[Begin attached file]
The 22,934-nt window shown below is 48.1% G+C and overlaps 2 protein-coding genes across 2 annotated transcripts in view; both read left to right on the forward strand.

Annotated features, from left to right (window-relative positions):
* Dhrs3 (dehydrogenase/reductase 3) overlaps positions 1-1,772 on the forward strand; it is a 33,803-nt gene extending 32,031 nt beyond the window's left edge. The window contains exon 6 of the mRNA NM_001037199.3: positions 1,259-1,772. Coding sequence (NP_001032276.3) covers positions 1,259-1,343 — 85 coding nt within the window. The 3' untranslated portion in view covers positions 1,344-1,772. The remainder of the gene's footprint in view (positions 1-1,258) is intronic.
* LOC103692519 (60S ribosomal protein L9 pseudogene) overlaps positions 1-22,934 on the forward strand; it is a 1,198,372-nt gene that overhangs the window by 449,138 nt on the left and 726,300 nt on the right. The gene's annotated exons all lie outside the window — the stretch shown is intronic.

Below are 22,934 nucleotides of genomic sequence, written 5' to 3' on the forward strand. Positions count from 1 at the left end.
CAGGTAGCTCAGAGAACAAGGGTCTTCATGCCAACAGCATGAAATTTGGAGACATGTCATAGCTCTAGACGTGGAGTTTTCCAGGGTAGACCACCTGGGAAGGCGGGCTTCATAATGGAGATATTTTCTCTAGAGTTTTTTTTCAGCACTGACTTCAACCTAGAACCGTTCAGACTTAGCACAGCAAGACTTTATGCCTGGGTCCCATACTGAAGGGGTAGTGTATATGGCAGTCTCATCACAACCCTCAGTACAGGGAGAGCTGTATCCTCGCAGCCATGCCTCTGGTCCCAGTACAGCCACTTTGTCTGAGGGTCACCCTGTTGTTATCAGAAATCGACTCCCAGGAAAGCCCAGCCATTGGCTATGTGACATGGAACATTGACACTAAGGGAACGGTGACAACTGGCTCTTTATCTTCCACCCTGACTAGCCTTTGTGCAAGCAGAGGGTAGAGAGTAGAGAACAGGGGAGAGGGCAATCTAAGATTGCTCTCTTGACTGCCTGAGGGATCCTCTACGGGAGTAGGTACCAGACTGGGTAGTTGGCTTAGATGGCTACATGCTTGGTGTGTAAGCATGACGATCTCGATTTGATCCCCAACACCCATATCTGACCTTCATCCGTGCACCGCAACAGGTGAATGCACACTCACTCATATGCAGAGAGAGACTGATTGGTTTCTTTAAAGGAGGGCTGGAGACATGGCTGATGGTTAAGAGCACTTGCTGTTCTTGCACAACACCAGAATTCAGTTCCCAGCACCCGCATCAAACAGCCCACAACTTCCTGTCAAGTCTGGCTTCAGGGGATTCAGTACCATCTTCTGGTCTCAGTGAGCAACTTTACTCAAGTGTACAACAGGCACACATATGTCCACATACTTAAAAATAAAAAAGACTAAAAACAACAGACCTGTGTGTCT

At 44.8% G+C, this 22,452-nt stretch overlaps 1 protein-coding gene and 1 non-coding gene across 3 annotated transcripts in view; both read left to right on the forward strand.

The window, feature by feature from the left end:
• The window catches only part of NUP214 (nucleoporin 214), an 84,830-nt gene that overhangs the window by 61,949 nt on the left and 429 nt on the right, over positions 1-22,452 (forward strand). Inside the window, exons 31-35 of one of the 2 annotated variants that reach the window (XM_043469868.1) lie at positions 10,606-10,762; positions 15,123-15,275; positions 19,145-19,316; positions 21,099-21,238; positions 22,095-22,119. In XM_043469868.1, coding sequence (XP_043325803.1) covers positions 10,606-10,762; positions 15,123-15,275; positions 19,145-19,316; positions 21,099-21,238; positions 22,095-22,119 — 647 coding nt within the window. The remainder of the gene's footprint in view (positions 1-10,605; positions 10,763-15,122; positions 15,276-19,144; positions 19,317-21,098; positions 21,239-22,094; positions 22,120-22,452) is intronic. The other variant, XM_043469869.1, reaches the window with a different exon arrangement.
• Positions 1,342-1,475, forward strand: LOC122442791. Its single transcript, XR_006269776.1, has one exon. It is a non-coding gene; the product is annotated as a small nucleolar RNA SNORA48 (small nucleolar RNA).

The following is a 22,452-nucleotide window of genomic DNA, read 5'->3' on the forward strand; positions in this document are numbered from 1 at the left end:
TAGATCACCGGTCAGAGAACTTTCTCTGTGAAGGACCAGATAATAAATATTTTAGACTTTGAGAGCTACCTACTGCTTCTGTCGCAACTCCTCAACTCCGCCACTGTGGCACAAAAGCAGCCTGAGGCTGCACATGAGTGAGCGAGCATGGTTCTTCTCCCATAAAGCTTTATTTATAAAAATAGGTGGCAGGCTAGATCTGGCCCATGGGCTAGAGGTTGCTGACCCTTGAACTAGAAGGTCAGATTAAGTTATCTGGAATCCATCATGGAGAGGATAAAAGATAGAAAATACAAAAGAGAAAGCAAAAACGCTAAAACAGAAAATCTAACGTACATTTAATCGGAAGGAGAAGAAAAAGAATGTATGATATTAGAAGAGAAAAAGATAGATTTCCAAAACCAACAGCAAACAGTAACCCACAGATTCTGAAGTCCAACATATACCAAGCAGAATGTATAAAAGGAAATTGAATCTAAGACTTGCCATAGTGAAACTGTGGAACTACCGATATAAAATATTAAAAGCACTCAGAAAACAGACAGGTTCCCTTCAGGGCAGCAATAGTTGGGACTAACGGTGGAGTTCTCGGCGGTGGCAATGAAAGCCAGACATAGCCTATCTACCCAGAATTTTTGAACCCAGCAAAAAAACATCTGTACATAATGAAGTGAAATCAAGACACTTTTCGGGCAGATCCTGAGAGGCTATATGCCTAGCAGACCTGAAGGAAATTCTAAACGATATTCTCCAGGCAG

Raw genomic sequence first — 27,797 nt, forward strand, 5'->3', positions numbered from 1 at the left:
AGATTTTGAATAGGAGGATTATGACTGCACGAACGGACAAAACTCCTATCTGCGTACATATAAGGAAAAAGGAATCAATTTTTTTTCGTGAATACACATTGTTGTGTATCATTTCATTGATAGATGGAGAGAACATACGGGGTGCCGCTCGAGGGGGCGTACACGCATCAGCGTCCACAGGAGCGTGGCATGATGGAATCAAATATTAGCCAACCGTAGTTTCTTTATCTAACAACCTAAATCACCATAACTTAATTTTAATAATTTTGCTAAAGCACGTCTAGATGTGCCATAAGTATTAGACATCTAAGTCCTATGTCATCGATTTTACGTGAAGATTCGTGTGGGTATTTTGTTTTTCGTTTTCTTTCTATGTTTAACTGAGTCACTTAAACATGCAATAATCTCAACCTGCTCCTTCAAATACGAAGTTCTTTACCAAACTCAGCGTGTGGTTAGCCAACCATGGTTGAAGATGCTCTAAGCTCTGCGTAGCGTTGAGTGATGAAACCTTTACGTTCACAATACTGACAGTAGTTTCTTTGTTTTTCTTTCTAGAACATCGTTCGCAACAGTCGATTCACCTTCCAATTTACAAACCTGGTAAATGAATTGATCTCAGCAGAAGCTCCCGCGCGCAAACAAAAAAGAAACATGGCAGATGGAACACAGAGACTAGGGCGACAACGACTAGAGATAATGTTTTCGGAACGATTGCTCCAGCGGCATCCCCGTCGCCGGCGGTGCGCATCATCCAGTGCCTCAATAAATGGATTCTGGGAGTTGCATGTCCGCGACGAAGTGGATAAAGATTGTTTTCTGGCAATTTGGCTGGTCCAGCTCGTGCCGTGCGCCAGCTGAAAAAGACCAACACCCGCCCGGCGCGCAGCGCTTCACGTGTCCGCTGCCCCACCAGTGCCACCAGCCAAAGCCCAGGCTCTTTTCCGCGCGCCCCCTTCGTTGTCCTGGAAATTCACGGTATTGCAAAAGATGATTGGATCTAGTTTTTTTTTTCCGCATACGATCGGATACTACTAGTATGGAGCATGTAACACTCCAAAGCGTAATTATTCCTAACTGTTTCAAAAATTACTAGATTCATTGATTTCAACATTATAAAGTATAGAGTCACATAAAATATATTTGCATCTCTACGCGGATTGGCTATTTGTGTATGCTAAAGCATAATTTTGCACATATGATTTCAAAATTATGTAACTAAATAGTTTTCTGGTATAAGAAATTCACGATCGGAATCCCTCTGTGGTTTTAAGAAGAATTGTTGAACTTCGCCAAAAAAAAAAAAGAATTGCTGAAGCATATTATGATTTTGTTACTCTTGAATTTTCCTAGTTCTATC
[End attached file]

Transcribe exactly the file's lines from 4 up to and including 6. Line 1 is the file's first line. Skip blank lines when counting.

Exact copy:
* LOC103692519 (60S ribosomal protein L9 pseudogene) overlaps positions 1-22,934 on the forward strand; it is a 1,198,372-nt gene that overhangs the window by 449,138 nt on the left and 726,300 nt on the right. The gene's annotated exons all lie outside the window — the stretch shown is intronic.

Below are 22,934 nucleotides of genomic sequence, written 5' to 3' on the forward strand. Positions count from 1 at the left end.
CAGGTAGCTCAGAGAACAAGGGTCTTCATGCCAACAGCATGAAATTTGGAGACATGTCATAGCTCTAGACGTGGAGTTTTCCAGGGTAGACCACCTGGGAAGGCGGGCTTCATAATGGAGATATTTTCTCTAGAGTTTTTTTTCAGCACTGACTTCAACCTAGAACCGTTCAGACTTAGCACAGCAAGACTTTATGCCTGGGTCCCATACTGAAGGGGTAGTGTATATGGCAGTCTCATCACAACCCTCAGTACAGGGAGAGCTGTATCCTCGCAGCCATGCCTCTGGTCCCAGTACAGCCACTTTGTCTGAGGGTCACCCTGTTGTTATCAGAAATCGACTCCCAGGAAAGCCCAGCCATTGGCTATGTGACATGGAACATTGACACTAAGGGAACGGTGACAACTGGCTCTTTATCTTCCACCCTGACTAGCCTTTGTGCAAGCAGAGGGTAGAGAGTAGAGAACAGGGGAGAGGGCAATCTAAGATTGCTCTCTTGACTGCCTGAGGGATCCTCTACGGGAGTAGGTACCAGACTGGGTAGTTGGCTTAGATGGCTACATGCTTGGTGTGTAAGCATGACGATCTCGATTTGATCCCCAACACCCATATCTGACCTTCATCCGTGCACCGCAACAGGTGAATGCACACTCACTCATATGCAGAGAGAGACTGATTGGTTTCTTTAAAGGAGGGCTGGAGACATGGCTGATGGTTAAGAGCACTTGCTGTTCTTGCACAACACCAGAATTCAGTTCCCAGCACCCGCATCAAACAGCCCACAACTTCCTGTCAAGTCTGGCTTCAGGGGATTCAGTACCATCTTCTGGTCTCAGTGAGCAACTTTACTCAAGTGTACAACAGGCACACATATGTCCACATACTTAAAAATAAAAAAGACTAAAAACAACAGACCTGTGTGTCT